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An experimental vaccine and a drug already on the market each may help slow down advanced ovarian cancer, two new studies suggest.

In one, of just 31 patients, researchers found that adding the vaccine to standard treatment staved off a recurrence in women who had advanced-stage ovarian cancer.

The other study, involving women with recurrent ovarian cancer, found that administering the drug Avastin after surgery and chemotherapy stalled the cancer’s progression, versus surgery and chemo alone.

The findings are to be presented Saturday at the annual meeting of the Society of Gynecologic Oncology (SGO), in Chicago. Studies reported at meetings are usually considered preliminary until they’re published in a medical journal.

Still, experts expressed cautious optimism, saying the findings represent progress against the deadliest form of gynecologic cancer.

There is no screening test for ovarian cancer, and in its early stages it often causes no symptoms or only vague ones — like abdominal bloating or pain, explained Dr. Krishnansu Tewari, a gynecologic oncologist at the University of California, Irvine.

So most women aren’t diagnosed until the tumor has spread, he said. And while current treatments often beat back the cancer initially, it usually returns.

The new vaccine study was a preliminary look at the safety and efficacy of the therapy, known as FANG. But the results are nonetheless “exciting,” said Tewari, a spokesperson for the SGO who was not involved in the study.

The vaccine proved “so effective” at delaying a recurrence that the study was stopped early, so that a larger trial could move forward, Tewari added.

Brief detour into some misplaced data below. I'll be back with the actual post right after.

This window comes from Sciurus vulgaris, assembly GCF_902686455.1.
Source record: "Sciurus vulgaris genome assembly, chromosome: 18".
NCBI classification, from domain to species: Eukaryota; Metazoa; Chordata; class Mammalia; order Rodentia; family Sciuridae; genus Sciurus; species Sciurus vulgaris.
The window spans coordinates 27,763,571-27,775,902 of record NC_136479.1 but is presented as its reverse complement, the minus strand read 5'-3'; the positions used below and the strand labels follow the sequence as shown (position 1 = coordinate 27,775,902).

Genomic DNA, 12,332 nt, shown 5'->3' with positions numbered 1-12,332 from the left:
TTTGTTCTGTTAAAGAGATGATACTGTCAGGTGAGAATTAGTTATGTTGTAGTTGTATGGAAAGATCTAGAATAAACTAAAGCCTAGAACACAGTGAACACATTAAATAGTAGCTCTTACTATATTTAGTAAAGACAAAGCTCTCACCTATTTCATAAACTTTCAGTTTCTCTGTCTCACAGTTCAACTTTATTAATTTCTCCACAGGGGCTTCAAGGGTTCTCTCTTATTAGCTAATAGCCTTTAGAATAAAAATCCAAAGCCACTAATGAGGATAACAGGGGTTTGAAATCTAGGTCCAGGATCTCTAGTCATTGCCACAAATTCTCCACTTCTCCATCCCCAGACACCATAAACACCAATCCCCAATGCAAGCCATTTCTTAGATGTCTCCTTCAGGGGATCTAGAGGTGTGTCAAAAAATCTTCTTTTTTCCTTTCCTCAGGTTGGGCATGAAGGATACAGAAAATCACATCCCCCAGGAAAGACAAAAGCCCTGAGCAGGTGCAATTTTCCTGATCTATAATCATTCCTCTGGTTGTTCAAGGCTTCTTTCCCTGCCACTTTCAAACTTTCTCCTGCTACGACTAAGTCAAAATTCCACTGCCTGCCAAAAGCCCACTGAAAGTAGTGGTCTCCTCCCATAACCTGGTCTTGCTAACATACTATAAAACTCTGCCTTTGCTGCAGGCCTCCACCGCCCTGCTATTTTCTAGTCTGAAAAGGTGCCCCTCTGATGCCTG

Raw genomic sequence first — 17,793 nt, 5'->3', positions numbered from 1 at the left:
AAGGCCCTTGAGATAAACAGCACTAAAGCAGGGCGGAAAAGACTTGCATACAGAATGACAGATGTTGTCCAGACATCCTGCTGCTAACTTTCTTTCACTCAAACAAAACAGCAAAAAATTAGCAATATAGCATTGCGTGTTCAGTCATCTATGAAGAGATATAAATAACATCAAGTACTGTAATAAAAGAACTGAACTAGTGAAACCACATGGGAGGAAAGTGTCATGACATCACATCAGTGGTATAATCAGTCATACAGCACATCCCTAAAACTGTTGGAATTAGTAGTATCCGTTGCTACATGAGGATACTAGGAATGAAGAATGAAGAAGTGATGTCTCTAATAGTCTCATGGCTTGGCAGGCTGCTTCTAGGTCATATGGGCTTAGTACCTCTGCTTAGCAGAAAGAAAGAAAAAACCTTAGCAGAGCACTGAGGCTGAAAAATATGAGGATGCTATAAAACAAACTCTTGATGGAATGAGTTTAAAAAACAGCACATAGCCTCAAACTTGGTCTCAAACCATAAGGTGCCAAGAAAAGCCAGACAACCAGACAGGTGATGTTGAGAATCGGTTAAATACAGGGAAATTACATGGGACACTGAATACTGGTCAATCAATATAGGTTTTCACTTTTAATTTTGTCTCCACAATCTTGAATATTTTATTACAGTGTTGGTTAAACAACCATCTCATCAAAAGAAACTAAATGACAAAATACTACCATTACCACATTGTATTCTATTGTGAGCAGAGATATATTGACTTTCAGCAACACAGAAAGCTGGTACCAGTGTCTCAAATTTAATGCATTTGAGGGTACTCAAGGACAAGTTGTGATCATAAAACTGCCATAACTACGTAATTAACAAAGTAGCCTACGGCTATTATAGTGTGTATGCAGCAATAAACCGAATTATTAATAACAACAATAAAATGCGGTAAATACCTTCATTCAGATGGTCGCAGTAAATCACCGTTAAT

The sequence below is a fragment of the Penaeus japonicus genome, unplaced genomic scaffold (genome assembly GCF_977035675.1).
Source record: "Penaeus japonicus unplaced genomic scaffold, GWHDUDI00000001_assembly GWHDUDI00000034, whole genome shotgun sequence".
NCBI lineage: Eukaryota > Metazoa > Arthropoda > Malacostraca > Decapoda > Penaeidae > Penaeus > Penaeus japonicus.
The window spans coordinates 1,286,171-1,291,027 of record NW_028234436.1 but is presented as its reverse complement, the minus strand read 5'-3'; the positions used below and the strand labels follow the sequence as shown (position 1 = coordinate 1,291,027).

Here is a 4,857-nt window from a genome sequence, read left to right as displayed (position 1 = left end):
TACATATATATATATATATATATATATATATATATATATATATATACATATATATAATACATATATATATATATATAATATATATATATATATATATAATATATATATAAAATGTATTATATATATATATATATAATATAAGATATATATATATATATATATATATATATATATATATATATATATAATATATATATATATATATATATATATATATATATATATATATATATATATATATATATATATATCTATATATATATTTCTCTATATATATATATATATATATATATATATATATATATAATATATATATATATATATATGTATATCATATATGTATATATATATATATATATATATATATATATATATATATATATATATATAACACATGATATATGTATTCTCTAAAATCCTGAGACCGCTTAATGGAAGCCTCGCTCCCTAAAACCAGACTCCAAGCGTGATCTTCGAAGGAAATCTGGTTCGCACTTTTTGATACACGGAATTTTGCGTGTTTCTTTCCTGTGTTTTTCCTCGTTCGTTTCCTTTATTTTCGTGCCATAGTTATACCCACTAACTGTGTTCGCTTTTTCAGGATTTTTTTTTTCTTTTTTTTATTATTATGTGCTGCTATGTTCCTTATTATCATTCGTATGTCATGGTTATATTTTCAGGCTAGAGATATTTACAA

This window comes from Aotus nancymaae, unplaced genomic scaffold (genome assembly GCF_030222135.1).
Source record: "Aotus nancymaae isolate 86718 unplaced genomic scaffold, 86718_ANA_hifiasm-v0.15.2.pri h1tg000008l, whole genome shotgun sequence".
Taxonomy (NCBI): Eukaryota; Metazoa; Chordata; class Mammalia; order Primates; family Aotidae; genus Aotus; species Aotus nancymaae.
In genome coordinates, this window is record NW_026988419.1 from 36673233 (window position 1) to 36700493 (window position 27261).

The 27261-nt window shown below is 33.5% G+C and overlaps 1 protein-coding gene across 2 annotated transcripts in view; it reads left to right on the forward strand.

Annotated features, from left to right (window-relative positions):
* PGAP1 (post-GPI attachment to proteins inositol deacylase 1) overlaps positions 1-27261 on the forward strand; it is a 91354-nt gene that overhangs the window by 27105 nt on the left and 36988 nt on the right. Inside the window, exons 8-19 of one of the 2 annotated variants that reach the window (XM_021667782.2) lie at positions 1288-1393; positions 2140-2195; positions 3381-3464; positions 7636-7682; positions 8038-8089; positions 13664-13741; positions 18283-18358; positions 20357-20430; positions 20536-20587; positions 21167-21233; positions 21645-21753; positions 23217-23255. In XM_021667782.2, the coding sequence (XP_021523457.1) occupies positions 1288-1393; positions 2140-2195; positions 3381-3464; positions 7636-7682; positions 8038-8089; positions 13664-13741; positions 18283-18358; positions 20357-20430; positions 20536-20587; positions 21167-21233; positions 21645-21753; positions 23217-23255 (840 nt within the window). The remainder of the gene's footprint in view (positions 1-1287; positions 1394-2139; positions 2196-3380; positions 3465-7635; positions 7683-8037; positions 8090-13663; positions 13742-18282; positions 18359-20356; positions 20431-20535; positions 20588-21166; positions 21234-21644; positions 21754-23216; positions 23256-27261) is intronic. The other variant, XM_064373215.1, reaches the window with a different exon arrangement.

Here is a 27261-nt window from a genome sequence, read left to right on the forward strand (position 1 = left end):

In the study, 11 women were randomly assigned to standard treatment alone — namely, surgery and chemotherapy. The other 20 women went through standard therapy, then had monthly injections of the vaccine, for four months to a year.

Women on standard treatment typically saw a recurrence after about 14 months. In contrast, most of the vaccine patients have gone “well beyond” that time without a recurrence, according to an SGO press release on the findings.

The trial is reportedly moving on to the next phase, with close to 400 women.

The FANG vaccine, Tewari said, is one example of various types of “immunotherapy” under study for ovarian cancer. Those treatments aim to enhance the immune system’s cancer-fighting abilities.

The FANG vaccine is personalized, using cells from a patient’s own tumor. It’s designed to stimulate the immune response against the cancer, and block proteins that help tumors evade the immune system, according to the company Gradalis, the vaccine’s developer and funder of the study.

“This is promising because it’s a highly personalized therapy, and they haven’t seen any significant side effects so far,” said Tewari, who has no relationship with Gradalis.

But as with any experimental therapy, he stressed, larger studies are needed to look at the long-term effectiveness and safety.

The other study involved 748 women with recurrent ovarian cancer, where the outlook has traditionally been grim. Researchers tested the effects of adding the drug Avastin to surgery and standard chemo.

New Vaccine May Slow Progression Of Ovarian Cancer  was originally published on

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